Judge: Man's mental state exempts him from death penalty

By Patsy R. Brumfield | NEMS Daily Journal

OXFORD – Lawrence Branch’s death sentence will be vacated, a federal judge ordered Friday.
Branch was convicted of capital murder in the 2001 beating death of Dorothy Jorden at her home in Coila in Carroll County on Jan. 21, 2001.
His co-defendant, Deondray Johnson, was tried separately and convicted of capital murder but was sentenced to life without possibility of parole after his jury failed to agree on punishment.
Branch’s appeal to the U.S. District Court of Northern Mississippi claimed he was mentally retarded, and thus, exempt from the death penalty.
Chief Judge Michael P. Mills’ order, which becomes final in 60 days, says Branch’s appeal met each test of the clinical criteria “for a diagnosis of mental retardation by a preponderance of the evidence,” contrary to earlier denials by the Mississippi Supreme Court.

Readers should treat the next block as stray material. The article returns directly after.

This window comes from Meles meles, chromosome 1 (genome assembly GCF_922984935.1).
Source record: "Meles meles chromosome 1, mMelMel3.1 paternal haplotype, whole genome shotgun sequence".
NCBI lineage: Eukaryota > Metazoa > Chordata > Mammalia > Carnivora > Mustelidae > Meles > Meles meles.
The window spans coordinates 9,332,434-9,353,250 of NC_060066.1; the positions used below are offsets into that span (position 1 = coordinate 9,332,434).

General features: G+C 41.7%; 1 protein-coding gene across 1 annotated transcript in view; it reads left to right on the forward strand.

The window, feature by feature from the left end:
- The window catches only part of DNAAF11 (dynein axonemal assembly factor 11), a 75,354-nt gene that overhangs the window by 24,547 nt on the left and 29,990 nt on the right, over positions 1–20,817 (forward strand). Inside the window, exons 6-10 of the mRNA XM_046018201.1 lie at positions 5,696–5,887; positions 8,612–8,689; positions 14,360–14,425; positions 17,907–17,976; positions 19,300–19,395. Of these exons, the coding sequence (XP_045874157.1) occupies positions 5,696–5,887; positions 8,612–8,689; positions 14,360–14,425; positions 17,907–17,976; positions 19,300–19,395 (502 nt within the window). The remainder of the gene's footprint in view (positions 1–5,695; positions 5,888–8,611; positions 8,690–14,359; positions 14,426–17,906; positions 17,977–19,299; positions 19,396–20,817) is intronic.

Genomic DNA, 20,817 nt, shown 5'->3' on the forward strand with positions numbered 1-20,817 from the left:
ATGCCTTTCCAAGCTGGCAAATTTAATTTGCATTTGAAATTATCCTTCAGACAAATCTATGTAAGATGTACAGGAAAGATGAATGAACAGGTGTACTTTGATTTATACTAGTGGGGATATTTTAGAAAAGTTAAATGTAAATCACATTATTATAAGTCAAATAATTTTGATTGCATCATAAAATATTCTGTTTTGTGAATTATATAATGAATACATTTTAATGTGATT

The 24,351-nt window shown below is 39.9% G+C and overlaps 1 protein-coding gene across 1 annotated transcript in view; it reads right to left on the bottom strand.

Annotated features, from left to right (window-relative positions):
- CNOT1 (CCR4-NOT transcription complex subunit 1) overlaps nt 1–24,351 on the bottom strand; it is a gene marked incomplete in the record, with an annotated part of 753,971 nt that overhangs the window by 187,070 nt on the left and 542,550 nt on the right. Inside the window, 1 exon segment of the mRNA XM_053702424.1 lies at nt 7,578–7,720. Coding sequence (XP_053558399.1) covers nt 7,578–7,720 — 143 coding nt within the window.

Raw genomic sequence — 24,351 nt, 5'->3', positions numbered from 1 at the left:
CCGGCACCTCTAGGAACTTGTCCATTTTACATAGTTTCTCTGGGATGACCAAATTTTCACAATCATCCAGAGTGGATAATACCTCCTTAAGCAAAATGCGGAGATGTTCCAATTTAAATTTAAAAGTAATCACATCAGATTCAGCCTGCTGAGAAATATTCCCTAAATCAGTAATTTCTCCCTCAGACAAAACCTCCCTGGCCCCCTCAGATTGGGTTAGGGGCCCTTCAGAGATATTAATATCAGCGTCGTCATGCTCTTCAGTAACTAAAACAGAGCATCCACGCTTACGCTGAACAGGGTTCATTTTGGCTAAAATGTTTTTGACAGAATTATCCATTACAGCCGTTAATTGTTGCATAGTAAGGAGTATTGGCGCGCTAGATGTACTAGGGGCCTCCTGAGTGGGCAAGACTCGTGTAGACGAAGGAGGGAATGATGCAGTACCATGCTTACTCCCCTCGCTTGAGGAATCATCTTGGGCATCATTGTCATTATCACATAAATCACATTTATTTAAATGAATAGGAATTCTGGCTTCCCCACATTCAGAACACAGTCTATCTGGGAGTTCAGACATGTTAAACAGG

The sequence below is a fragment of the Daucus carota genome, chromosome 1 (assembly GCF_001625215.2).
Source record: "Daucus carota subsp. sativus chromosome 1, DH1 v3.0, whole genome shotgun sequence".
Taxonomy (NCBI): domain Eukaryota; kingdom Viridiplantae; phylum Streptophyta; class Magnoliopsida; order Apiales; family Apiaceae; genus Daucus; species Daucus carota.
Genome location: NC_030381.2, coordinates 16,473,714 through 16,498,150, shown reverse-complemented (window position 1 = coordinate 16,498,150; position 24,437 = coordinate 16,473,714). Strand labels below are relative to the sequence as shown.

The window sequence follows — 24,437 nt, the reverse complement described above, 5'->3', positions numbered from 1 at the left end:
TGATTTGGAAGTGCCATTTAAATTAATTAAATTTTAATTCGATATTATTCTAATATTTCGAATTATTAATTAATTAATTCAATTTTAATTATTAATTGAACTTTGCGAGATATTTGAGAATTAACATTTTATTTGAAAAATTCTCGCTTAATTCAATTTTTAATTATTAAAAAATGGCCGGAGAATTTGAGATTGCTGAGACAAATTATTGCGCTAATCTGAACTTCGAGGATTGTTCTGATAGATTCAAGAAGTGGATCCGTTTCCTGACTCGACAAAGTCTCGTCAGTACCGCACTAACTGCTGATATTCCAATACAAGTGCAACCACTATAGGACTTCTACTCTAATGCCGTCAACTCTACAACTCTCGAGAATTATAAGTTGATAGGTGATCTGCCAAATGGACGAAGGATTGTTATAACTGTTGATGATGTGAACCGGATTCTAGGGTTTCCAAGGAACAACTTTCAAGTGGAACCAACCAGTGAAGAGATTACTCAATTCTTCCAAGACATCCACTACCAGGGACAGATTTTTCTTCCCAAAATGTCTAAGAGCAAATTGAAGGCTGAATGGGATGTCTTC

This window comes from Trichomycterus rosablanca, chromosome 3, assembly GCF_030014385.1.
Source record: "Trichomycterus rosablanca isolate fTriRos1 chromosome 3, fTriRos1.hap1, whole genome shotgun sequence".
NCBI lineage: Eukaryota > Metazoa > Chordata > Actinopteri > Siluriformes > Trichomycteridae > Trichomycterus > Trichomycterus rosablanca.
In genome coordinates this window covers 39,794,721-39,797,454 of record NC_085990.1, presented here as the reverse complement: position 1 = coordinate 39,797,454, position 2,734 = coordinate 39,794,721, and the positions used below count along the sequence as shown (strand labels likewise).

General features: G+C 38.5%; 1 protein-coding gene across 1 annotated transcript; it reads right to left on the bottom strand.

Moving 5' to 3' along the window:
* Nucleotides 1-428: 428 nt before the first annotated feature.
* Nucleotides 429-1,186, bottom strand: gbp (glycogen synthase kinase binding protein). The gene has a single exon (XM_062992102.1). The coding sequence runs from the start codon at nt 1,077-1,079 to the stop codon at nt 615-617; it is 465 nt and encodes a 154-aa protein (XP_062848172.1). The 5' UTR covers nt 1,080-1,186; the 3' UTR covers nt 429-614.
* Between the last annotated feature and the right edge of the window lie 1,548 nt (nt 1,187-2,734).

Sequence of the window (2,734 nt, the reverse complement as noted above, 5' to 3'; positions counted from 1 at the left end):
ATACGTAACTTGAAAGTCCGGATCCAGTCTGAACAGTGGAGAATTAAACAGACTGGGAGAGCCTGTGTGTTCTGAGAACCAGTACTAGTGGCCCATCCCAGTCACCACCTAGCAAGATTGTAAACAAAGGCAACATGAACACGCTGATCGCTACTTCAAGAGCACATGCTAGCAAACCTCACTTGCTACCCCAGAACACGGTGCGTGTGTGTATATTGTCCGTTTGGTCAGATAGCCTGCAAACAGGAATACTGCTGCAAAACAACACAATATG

However, Mills denied his claim of ineffective counsel and that his arrest was illegal and that his all-white jury violated his rights to a fair trial.
After the case becomes final, Mills wrote, the state will impose a lesser sentence. He also dismissed Branch’s other appeals claims.

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